AcipHex (rabeprazole) is a proton-pump inhibitor (PPI), one of the popular acid-suppressing drugs for the relief of heartburn (GERD) and other stomach-related conditions. AcipHex is not available over-the-counter yet, like other popular PPIs, Prevacid 24HR and Prilosec OTC.

Originally approved in 1999, AcipHex is slated to go generic in May 2013. Sales of the brand approached $900 million in 2011.

Vivelle-DOT (estradiol transdermal) by Novartis

Vivelle-DOT is a transdermal skin patch used to help prevent menopausal symptoms such as hot flashes and vaginal dryness, and also for osteoporosis prevention. Novartis recorded over $230 million in Vivelle-DOT sales in 2011, but the generic should be available by the end of 2013.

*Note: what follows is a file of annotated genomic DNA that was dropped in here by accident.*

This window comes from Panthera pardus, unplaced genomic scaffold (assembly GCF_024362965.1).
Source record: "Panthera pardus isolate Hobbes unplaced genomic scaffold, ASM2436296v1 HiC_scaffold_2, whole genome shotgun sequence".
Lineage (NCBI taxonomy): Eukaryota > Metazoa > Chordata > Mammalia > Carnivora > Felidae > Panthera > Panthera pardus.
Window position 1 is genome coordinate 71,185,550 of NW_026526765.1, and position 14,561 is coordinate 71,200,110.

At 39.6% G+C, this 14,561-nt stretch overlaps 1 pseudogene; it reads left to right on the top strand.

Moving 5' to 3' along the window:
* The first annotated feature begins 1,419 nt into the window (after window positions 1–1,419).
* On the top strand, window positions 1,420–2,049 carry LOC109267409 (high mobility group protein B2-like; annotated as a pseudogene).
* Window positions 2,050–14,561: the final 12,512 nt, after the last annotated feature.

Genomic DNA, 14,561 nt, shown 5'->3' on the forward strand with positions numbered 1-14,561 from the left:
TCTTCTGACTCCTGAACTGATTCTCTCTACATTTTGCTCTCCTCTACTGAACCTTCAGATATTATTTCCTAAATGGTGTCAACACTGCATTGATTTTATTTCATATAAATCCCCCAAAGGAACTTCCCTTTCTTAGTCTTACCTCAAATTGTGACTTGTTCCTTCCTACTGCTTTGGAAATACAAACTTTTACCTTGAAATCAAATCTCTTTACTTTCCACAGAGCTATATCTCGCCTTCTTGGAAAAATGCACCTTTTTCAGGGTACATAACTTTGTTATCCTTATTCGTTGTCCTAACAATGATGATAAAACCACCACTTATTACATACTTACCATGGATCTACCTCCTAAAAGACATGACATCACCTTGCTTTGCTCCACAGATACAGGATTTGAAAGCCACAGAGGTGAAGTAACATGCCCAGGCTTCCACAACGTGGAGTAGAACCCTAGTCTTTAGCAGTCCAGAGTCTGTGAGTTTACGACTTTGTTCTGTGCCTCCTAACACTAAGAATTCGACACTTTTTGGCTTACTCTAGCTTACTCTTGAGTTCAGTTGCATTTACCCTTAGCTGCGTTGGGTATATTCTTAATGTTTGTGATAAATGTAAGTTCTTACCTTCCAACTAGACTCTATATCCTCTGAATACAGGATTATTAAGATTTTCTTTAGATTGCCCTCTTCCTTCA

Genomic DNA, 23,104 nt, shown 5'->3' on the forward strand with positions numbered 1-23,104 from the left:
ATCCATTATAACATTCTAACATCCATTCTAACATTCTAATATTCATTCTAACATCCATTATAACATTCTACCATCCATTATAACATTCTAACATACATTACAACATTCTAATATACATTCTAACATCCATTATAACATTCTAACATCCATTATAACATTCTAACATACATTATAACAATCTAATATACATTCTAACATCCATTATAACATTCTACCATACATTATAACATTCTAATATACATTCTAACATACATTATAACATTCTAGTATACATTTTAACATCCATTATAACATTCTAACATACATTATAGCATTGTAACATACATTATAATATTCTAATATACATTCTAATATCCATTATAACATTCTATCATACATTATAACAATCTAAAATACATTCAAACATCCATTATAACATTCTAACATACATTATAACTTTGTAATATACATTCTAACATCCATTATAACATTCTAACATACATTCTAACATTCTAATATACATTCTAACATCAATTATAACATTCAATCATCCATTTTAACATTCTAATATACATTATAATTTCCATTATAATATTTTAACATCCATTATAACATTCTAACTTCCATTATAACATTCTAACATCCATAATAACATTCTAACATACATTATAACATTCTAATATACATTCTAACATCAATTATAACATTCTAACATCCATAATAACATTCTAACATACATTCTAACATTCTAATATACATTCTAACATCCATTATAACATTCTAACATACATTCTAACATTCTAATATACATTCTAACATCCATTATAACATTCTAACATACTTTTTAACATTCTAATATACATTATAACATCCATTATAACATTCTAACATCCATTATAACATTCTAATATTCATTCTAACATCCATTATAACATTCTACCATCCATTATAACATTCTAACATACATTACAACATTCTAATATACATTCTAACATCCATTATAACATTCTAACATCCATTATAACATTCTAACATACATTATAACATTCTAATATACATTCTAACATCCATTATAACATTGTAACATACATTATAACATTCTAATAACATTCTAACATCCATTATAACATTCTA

Recent research suggests that it is safe for most newly menopausal women to use oral or transdermal estrogen to combat menopausal symptoms - but for how long requires more study.

Cymbalta (duloxetine) by Eli Lilly

Eli Lilly's blockbuster Cymbalta (duloxetine) was approved in 2004 for depression, and has also received approvals for anxiety, fibromyalgia and nerve and muscle pain.

A vigorous advertising campaign in the U.S. appears to have boosted recent sales. Since January 2011, Cymbalta has brought in over $6.5 billion in U.S. sales, and ranked as the overall 5th best-selling drug in 2012. The patent covering brand name Cymbalta expires in December 2013.



  • IMS, Medco Health. Estimated Dates of Possible First-time Generics/Rx-to-OTC Market
  • Top 15 Drug Patent Losses for 2013. Special Reports. 11/1/2012. Accessed 4/01/2013.
  • U.S. Food and Drug Administration (FDA). Drugs@FDA. FDA Approved Drug Products. Accessed 5/7/2013.